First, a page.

BRITAIN says its companies should consider investing in Zimbabwe after the country toned down rhetoric on its indigenisation law compelling foreign firms to sell majority shares to locals as relations with its former colony continue to thaw.
Zimbabwe’s Indigenization Act — enacted in 2008 — requires foreign owned companies valued at over $500,000 to cede 51 percent to black locals and has been cited as a major impediment to foreign investment in an economy battling to recover from a decade-long recession.
Relations between Harare and Britain have been frosty since the European Union imposed sanctions on President Robert Mugabe, his inner circle and selected firms in 2002 over alleged rights abuses.
The bloc has gradually eased the sanctions since 2009 when the veteran ruler agreed to share power with the opposition after a disputed 2008 poll, and has continued to improve ties despite yet another controversial election in 2013 which extended Mugabe’s 34 year-old rule.
UK has sent two trade missions to Zimbabwe between 2014 and 2015 and according to an investment guide on commercial opportunities in Zimbabwe by the British Embassy released on June 30, UK lauded the policy shift and efforts by the country to reengage with the international community.
“Zimbabwe’s government is increasingly calling for Foreign Direct Investment. Despite continued mixed signals, there are encouraging signs that the Government is softening its stance on indigenisation and developing more investor friendly policies,” reads the report seen by The Source.
“The policy shift offers UK companies an opportunity to increase trade and investment. A number of international firms, particularly but not only from BRICS (Brazil, Russia, India, china and South Africa) countries, have begun to make serious investment into Zimbabwe given high return opportunities.”
However, it also noted that while Zimbabwe has stepped up its re-engagements efforts with the international community and creditors, investors should also be worried about the country’s deteriorating economic situation and policy inconsistency.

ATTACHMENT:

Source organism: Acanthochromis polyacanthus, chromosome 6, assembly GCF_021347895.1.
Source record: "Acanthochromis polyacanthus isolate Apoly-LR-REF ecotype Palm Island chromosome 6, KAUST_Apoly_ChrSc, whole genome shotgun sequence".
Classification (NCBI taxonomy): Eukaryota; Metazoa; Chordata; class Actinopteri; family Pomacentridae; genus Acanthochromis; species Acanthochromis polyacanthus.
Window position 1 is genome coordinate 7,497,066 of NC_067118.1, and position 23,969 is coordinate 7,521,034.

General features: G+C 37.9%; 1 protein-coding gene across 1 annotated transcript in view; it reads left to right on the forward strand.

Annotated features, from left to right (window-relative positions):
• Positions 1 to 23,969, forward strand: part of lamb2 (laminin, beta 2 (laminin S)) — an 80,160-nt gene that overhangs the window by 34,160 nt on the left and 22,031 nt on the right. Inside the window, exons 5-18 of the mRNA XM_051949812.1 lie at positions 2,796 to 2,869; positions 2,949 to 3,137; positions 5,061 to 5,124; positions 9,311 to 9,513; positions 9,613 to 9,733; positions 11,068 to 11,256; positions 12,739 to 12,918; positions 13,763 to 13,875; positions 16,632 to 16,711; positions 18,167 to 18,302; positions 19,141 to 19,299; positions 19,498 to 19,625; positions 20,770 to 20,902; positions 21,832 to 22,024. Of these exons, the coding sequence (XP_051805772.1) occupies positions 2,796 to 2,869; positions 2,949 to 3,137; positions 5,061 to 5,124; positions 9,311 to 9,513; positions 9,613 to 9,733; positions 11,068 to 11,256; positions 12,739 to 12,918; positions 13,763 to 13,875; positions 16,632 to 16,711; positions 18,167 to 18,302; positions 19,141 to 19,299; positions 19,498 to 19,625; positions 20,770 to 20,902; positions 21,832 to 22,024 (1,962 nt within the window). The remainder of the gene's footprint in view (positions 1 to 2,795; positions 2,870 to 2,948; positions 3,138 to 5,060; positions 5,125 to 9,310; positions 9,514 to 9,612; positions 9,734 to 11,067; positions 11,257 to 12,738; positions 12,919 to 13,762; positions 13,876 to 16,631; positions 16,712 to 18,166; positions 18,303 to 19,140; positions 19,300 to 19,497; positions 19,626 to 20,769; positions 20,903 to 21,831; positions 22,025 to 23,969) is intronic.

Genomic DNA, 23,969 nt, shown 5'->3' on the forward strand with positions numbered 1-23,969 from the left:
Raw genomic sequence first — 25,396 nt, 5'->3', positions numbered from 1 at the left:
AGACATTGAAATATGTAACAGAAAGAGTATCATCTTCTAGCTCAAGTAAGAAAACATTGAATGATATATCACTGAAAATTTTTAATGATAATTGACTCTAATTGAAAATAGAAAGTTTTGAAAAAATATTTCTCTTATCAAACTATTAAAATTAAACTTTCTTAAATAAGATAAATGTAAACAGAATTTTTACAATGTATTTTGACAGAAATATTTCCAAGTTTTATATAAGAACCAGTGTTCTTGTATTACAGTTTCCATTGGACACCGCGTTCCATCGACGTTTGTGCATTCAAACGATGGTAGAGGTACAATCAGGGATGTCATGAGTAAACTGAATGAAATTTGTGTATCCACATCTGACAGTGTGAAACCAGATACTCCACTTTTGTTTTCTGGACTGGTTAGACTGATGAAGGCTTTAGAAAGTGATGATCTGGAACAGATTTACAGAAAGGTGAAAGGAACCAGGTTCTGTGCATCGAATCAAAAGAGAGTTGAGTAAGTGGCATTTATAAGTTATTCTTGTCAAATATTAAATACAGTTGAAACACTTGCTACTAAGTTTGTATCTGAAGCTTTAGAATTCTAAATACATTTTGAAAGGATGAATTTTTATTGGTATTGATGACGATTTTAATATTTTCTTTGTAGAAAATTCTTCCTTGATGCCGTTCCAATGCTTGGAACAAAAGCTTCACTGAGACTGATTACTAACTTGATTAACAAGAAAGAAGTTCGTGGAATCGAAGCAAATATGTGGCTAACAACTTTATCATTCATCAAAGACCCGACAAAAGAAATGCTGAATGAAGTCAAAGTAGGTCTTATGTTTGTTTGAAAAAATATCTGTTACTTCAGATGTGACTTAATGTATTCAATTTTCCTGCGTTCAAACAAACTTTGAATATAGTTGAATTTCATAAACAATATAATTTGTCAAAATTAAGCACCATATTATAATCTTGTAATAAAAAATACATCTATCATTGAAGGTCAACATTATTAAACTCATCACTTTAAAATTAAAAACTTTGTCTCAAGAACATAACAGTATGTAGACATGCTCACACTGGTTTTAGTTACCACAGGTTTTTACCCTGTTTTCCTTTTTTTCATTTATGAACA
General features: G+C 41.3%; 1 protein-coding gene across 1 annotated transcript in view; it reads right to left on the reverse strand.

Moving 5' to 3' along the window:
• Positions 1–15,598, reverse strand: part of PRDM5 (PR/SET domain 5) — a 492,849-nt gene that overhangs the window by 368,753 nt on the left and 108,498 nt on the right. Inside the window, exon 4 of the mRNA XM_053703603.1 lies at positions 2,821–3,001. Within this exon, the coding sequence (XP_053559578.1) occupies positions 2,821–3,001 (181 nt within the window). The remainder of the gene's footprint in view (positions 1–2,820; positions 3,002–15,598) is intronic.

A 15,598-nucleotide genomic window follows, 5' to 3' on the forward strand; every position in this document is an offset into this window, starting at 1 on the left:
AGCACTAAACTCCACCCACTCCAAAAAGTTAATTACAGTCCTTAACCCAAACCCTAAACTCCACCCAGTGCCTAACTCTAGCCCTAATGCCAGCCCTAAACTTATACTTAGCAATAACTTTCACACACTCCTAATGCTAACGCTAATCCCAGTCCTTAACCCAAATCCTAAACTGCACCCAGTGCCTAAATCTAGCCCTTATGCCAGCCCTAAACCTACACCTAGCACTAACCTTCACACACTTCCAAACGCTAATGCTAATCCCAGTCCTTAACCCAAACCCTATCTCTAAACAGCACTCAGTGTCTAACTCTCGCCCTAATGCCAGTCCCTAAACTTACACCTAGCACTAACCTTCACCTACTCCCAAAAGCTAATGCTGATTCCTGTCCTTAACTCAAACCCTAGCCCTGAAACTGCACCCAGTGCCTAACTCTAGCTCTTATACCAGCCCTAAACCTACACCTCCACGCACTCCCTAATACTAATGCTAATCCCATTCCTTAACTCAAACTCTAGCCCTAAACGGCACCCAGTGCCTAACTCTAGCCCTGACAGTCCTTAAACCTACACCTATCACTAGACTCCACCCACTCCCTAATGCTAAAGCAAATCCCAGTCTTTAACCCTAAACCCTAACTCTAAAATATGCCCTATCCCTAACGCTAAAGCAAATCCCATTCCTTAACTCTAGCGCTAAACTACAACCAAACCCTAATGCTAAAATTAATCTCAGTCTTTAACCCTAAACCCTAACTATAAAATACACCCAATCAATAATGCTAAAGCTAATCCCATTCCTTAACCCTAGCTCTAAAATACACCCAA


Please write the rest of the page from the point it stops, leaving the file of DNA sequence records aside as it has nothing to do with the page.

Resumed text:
“Firms need to balance this potential against significant risks around Zimbabwe’s economic outlook and the business environment, in particular inconsistent government policy and problems of rule of law. The IMF is projecting a growth rate of 2.8 percent in 2015, with significant downside risks,” the embassy said.Advertisement
“There are fears that the economy may slip into a recession in 2015 if there are no fundamental policy shifts. The country is ranked 171 out of 189 countries by the World Bank for “Ease of Doing Business” in 2015. Transparency International ranked Zimbabwe 156 out 174 countries in 2014 for perceived corruption.”
The Embassy noted opportunities in manufacturing, energy, agriculture, education and mining but expressed reservations about the diamond sector.
The mining sector has been the key driver of the Zimbabwe economy since 2009, with an average annualised growth of more than 30 percent. It currently accounts for more than 50 percent of total exports, and its contribution to Gross Domestic Product has grown from an average of four percent in the 1990s to around 13 percent from 2009-2011.
UK companies could capitalise on their strong brand appeal, with trade opportunities in areas such as general industry machinery and equipment; electrical equipment; food processing equipment; medicinal and pharmaceutical products; timber processors; power generating machinery and equipment; plastic, packaging and rubber; metal working machinery; textile yarn, fabrics; telecomms and sound recording and reproducing appliance and equipment.
“Zimbabwe’s highly diversified industrial base provides UK companies with a number of trade opportunities. Currently one of the key challenges facing the manufacturing sector is the use of antiquated equipment and machinery,” said the embassy.